How CCS can play a big role in helping California meet its energy goals

October was a busy month for EFI, and included the publication of the organization’s 16th report: “An Action Plan for Carbon Capture and Storage in California: Opportunities, Challenges, and Solutions.

The study, conducted over the course of more than six months, was a joint effort by EFI and Stanford University’s Precourt Institute for Energy, provides policy makers with options for near-term actions to deploy carbon capture and storage (CCS) to meet the state’s ambitious climate goal of reaching net zero emissions by mid-century by adopting it for a number of hard-to-decarbonize industries. EFI and Stanford’s pre-launch strategy included high-level briefings to key stakeholders, including environmental NGOs, California state policymakers, and senior congressional staff.

The report was introduced in a virtual webinar briefing led by Ernest Moniz, the former US Secretary of Energy and the founder of EFI. The report’s co-leads, EFI’s Melanie Kenderdine and Sally Benson, Professor at the Department of Energy Resources Engineering at Stanford University joined him.

“In the last five years since the Paris agreement, science has told us that we need to be much more aggressive in our decarbonization targets,” said Ernest J. Moniz. “We need every option that we can generate for a low carbon future and that means a very broad portfolio of innovative technologies.”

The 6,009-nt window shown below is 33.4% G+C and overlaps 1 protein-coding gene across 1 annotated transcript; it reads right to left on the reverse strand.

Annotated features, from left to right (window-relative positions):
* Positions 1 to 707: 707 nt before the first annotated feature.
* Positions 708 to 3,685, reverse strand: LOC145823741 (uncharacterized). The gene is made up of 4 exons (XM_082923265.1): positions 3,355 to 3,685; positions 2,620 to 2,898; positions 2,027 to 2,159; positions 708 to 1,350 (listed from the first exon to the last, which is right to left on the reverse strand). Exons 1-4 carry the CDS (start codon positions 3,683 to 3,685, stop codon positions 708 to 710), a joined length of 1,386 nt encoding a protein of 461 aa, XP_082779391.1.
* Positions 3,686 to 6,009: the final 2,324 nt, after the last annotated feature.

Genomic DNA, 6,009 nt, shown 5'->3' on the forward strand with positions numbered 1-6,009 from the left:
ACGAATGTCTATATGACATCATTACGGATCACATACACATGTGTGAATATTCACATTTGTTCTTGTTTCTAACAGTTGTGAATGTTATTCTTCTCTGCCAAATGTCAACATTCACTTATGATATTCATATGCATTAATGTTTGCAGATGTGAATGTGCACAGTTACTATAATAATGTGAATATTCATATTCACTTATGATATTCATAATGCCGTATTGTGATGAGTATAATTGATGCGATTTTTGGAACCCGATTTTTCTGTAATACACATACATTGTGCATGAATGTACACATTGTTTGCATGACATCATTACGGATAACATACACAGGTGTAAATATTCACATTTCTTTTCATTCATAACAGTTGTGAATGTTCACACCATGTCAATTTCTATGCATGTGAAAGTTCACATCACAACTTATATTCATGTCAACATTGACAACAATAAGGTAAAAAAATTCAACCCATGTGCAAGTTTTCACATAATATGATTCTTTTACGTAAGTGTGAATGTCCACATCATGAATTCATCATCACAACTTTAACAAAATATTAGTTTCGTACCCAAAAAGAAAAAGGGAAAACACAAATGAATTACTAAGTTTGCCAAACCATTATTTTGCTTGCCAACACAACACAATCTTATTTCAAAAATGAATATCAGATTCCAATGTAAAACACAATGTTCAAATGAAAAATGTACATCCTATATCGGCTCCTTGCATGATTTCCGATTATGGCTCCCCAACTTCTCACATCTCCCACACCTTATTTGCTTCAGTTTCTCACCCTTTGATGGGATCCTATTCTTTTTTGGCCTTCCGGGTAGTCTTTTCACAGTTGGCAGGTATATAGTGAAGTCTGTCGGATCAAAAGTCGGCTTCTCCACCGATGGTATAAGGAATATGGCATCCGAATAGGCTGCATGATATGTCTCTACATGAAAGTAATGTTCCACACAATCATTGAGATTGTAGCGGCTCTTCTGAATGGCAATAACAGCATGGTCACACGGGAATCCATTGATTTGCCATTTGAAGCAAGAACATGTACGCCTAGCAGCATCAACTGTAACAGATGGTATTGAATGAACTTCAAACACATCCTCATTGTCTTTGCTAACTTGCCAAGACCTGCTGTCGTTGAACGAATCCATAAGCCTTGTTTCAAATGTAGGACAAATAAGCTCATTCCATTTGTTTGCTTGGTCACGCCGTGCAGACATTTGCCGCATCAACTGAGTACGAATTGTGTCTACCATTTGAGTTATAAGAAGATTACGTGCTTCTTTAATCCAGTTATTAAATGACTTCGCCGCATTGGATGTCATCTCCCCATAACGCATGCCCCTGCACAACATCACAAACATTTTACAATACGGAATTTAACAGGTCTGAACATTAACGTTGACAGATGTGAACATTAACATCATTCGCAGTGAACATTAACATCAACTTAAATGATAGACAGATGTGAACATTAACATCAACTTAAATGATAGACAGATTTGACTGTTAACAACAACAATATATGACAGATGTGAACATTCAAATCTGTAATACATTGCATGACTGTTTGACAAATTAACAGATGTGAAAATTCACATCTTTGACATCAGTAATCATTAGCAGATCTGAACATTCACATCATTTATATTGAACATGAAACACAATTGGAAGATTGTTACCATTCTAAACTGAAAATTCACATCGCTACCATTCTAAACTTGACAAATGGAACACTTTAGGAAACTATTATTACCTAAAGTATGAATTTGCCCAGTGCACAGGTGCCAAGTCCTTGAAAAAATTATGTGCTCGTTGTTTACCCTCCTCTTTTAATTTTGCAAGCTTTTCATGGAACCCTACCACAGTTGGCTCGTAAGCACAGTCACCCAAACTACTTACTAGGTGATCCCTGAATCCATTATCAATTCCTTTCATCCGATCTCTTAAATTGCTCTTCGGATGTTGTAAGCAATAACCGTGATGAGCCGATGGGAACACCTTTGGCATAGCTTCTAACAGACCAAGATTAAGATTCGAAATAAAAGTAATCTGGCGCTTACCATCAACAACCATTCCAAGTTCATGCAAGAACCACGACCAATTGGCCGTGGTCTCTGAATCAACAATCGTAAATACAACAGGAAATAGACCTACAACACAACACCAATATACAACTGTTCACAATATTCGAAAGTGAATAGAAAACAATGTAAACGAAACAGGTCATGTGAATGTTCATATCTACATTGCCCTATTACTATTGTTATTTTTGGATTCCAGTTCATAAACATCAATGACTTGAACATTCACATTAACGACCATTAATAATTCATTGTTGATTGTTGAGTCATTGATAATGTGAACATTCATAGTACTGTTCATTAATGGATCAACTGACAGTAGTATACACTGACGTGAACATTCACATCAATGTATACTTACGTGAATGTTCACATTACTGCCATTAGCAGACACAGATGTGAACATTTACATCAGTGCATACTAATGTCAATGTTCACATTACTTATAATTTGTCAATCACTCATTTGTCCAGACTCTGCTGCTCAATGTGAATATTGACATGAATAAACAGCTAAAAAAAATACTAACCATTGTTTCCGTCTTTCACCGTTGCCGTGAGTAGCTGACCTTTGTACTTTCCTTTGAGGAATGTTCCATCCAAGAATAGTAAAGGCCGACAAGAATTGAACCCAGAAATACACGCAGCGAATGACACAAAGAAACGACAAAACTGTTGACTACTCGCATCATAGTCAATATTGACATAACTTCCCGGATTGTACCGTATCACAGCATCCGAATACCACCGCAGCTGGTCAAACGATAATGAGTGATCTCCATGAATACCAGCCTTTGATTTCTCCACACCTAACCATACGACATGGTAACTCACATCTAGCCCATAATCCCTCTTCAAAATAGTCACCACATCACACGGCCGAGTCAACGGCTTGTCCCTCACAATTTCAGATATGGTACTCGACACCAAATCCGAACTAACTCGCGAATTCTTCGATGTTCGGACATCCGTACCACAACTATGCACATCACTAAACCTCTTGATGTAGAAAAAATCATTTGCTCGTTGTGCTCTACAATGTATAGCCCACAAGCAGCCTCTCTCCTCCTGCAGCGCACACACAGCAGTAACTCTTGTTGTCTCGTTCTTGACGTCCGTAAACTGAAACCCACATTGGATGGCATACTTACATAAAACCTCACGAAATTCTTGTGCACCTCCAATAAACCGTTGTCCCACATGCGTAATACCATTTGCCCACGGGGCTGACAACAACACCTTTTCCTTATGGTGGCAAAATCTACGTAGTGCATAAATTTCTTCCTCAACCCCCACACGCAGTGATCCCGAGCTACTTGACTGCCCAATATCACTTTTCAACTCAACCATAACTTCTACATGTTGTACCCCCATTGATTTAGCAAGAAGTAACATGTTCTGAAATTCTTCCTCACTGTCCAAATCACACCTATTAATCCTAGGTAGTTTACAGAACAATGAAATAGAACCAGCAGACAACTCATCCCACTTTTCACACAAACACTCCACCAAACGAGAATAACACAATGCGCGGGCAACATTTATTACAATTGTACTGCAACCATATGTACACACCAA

The event concluded with a panel discussion moderated by Franklin Orr, Keleen, and Carlton Beal Professor Emeritus in Petroleum Engineering. Panelists included Kate Gordon, Director of the California Office of Planning and Research; Jane Long, Kravis Senior Contributing Scientist, Environmental Defense Fund (EDF); Deepika Nagabhushan, Program Director, Decarbonized Fossil Energy, Clean Air Task Force; Keith Pronske, President and CEO, Clean Energy Systems (CES); and Trude Sundset, CEO, Gassnova.

More than 900 people tuned in for the live-streamed webinar, and the report attracted significant social media and press attention, which included media hits in Politico, S&P Global, E&E News, and Utility Dive.

—Claudia Prandoni

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